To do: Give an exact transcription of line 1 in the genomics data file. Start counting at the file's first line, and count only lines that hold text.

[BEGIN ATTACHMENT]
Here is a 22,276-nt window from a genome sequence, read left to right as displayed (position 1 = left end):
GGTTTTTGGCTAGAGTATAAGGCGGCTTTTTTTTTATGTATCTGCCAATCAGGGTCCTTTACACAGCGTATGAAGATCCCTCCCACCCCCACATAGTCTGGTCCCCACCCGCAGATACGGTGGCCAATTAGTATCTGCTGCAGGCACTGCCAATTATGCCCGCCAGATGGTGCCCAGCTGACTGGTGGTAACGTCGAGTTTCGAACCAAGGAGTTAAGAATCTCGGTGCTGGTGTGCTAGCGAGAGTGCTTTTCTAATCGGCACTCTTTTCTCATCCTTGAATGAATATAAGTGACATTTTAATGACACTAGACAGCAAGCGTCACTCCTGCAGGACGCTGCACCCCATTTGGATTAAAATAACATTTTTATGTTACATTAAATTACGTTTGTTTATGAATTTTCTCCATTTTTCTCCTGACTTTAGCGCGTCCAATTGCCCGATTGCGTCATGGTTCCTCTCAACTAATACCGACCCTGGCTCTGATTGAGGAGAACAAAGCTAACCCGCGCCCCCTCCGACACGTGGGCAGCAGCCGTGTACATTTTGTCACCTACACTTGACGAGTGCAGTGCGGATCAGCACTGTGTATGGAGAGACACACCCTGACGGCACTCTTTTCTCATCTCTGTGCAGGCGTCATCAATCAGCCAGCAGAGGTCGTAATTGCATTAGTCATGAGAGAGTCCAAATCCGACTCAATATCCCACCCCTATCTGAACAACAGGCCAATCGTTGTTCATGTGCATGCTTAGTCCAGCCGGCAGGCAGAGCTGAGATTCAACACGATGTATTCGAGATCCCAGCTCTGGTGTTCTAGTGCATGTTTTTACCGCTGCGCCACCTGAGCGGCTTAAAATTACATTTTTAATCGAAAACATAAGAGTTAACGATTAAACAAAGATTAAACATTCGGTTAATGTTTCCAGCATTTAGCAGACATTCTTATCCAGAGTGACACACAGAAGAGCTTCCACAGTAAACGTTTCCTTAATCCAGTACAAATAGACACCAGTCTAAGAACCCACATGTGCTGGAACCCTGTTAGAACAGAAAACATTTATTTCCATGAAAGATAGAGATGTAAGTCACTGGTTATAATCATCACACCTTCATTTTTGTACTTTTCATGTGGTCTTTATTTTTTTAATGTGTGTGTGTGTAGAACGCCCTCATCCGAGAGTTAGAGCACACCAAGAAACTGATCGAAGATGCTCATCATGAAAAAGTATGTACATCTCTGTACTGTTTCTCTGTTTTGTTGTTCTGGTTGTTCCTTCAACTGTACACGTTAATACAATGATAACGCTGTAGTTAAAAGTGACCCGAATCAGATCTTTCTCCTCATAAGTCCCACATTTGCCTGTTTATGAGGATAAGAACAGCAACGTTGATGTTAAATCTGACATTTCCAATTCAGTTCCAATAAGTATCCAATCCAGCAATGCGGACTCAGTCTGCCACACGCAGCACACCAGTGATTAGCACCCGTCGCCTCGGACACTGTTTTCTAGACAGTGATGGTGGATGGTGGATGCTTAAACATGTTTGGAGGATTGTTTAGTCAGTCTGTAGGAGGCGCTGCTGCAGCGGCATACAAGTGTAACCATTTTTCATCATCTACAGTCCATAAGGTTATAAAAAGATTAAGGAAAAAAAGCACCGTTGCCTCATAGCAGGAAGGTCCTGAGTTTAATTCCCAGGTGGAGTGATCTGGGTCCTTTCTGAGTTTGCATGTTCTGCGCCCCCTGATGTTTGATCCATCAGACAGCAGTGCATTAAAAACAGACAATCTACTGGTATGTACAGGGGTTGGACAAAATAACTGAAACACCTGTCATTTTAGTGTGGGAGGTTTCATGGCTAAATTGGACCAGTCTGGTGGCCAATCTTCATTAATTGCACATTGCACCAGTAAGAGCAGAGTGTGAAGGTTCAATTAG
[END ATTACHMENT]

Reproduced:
Here is a 22,276-nt window from a genome sequence, read left to right as displayed (position 1 = left end):